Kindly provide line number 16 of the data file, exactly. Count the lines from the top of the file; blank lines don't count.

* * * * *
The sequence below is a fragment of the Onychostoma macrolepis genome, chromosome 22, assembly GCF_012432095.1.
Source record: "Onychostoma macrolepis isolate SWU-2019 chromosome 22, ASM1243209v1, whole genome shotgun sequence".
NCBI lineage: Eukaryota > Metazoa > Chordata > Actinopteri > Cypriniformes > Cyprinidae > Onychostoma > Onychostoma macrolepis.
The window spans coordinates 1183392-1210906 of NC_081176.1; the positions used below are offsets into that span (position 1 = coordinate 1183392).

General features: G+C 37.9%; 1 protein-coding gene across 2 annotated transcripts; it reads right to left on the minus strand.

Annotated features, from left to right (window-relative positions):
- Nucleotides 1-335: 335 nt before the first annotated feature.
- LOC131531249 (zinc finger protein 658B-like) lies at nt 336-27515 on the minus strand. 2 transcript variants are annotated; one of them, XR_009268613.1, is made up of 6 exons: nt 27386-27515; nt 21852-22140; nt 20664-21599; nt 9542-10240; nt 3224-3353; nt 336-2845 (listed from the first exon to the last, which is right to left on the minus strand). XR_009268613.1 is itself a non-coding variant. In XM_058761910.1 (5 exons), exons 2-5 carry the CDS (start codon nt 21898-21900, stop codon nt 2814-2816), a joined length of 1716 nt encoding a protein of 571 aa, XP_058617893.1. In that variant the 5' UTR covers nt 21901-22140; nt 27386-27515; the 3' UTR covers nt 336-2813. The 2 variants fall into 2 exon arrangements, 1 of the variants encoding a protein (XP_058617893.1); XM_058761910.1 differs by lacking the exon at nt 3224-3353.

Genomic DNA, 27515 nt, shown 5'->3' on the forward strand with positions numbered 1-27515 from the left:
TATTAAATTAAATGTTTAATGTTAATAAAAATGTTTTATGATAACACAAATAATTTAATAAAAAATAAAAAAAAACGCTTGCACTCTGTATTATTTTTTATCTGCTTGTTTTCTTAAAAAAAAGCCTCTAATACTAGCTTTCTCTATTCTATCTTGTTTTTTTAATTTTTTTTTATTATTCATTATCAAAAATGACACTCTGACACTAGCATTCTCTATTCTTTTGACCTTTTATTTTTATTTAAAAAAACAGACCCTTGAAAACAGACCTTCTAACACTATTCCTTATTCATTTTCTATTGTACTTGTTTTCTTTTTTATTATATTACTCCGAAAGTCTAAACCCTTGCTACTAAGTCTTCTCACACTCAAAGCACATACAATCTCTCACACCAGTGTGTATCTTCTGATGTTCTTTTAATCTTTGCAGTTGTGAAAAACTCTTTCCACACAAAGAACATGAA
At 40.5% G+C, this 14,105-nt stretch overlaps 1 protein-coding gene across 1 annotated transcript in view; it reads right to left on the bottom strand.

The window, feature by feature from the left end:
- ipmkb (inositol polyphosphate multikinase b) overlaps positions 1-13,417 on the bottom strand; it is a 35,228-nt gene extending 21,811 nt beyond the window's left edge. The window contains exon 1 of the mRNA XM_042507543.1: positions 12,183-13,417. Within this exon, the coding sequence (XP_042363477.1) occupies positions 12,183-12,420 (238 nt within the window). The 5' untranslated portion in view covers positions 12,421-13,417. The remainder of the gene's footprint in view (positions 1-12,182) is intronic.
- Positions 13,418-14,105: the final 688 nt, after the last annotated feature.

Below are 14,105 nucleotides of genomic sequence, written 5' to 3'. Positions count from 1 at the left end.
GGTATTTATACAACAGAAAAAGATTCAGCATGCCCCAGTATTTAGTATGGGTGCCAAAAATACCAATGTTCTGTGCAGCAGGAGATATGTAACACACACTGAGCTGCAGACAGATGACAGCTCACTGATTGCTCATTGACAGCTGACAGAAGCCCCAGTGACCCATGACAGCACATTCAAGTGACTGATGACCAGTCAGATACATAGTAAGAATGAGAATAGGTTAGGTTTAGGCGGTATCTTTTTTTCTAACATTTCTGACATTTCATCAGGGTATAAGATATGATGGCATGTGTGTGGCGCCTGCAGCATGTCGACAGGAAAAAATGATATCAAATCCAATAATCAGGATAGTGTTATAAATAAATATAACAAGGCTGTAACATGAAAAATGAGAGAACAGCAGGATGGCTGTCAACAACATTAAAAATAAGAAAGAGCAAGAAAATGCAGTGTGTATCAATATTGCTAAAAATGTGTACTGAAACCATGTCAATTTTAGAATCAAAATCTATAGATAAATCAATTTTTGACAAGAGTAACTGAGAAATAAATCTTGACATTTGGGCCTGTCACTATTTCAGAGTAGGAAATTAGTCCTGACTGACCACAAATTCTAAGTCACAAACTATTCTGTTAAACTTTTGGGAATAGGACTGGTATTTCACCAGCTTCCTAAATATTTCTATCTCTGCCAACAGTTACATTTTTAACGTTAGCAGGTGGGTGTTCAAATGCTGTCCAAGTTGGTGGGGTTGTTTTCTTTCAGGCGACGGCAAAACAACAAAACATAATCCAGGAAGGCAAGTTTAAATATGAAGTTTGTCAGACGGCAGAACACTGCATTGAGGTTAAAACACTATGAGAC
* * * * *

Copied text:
GGTATTTATACAACAGAAAAAGATTCAGCATGCCCCAGTATTTAGTATGGGTGCCAAAAATACCAATGTTCTGTGCAGCAGGAGATATGTAACACACACTGAGCTGCAGACAGATGACAGCTCACTGATTGCTCATTGACAGCTGACAGAAGCCCCAGTGACCCATGACAGCACATTCAAGTGACTGATGACCAGTCAGATACATAGTAAGAATGAGAATAGGTTAGGTTTAGGCGGTATCTTTTTTTCTAACATTTCTGACATTTCATCAGGGTATAAGATATGATGGCATGTGTGTGGCGCCTGCAGCATGTCGACAGGAAAAAATGATATCAAATCCAATAATCAGGATAGTGTTATAAATAAATATAACAAGGCTGTAACATGAAAAATGAGAGAACAGCAGGATGGCTGTCAACAACATTAAAAATAAGAAAGAGCAAGAAAATGCAGTGTGTATCAATATTGCTAAAAATGTGTACTGAAACCATGTCAATTTTAGAATCAAAATCTATAGATAAATCAATTTTTGACAAGAGTAACTGAGAAATAAATCTTGACATTTGGGCCTGTCACTATTTCAGAGTAGGAAATTAGTCCTGACTGACCACAAATTCTAAGTCACAAACTATTCTGTTAAACTTTTGGGAATAGGACTGGTATTTCACCAGCTTCCTAAATATTTCTATCTCTGCCAACAGTTACATTTTTAACGTTAGCAGGTGGGTGTTCAAATGCTGTCCAAGTTGGTGGGGTTGTTTTCTTTCAGGCGACGGCAAAACAACAAAACATAATCCAGGAAGGCAAGTTTAAATATGAAGTTTGTCAGACGGCAGAACACTGCATTGAGGTTAAAACACTATGAGAC